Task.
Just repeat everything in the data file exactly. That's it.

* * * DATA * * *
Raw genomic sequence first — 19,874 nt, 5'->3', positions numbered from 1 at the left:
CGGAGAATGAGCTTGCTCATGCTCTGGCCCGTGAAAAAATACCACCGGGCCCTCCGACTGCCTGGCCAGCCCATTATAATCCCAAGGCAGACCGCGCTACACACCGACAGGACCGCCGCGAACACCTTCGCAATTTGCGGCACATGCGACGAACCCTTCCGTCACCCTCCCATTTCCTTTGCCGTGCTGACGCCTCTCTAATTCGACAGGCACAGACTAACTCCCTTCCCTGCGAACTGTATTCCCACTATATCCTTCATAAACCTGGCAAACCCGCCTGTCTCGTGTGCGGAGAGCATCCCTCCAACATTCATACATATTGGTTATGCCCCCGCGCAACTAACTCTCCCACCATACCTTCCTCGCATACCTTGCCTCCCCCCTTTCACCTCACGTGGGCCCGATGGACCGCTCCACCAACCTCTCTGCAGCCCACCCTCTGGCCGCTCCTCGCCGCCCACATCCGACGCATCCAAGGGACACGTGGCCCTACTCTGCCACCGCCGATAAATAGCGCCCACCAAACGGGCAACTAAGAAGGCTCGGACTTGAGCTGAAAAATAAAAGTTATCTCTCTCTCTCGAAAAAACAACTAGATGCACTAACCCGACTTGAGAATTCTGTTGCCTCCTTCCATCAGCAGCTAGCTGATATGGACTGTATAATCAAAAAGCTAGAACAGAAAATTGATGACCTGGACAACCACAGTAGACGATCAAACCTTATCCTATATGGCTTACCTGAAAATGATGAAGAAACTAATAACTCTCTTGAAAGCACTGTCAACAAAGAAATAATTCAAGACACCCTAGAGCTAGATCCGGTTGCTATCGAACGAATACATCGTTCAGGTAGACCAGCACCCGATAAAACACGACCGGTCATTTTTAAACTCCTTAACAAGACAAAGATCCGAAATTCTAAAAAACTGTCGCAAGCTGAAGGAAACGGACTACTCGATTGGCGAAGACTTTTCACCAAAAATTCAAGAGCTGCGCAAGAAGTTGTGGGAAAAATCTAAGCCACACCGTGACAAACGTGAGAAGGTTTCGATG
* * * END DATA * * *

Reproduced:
Raw genomic sequence first — 19,874 nt, 5'->3', positions numbered from 1 at the left:
CGGAGAATGAGCTTGCTCATGCTCTGGCCCGTGAAAAAATACCACCGGGCCCTCCGACTGCCTGGCCAGCCCATTATAATCCCAAGGCAGACCGCGCTACACACCGACAGGACCGCCGCGAACACCTTCGCAATTTGCGGCACATGCGACGAACCCTTCCGTCACCCTCCCATTTCCTTTGCCGTGCTGACGCCTCTCTAATTCGACAGGCACAGACTAACTCCCTTCCCTGCGAACTGTATTCCCACTATATCCTTCATAAACCTGGCAAACCCGCCTGTCTCGTGTGCGGAGAGCATCCCTCCAACATTCATACATATTGGTTATGCCCCCGCGCAACTAACTCTCCCACCATACCTTCCTCGCATACCTTGCCTCCCCCCTTTCACCTCACGTGGGCCCGATGGACCGCTCCACCAACCTCTCTGCAGCCCACCCTCTGGCCGCTCCTCGCCGCCCACATCCGACGCATCCAAGGGACACGTGGCCCTACTCTGCCACCGCCGATAAATAGCGCCCACCAAACGGGCAACTAAGAAGGCTCGGACTTGAGCTGAAAAATAAAAGTTATCTCTCTCTCTCGAAAAAACAACTAGATGCACTAACCCGACTTGAGAATTCTGTTGCCTCCTTCCATCAGCAGCTAGCTGATATGGACTGTATAATCAAAAAGCTAGAACAGAAAATTGATGACCTGGACAACCACAGTAGACGATCAAACCTTATCCTATATGGCTTACCTGAAAATGATGAAGAAACTAATAACTCTCTTGAAAGCACTGTCAACAAAGAAATAATTCAAGACACCCTAGAGCTAGATCCGGTTGCTATCGAACGAATACATCGTTCAGGTAGACCAGCACCCGATAAAACACGACCGGTCATTTTTAAACTCCTTAACAAGACAAAGATCCGAAATTCTAAAAAACTGTCGCAAGCTGAAGGAAACGGACTACTCGATTGGCGAAGACTTTTCACCAAAAATTCAAGAGCTGCGCAAGAAGTTGTGGGAAAAATCTAAGCCACACCGTGACAAACGTGAGAAGGTTTCGATG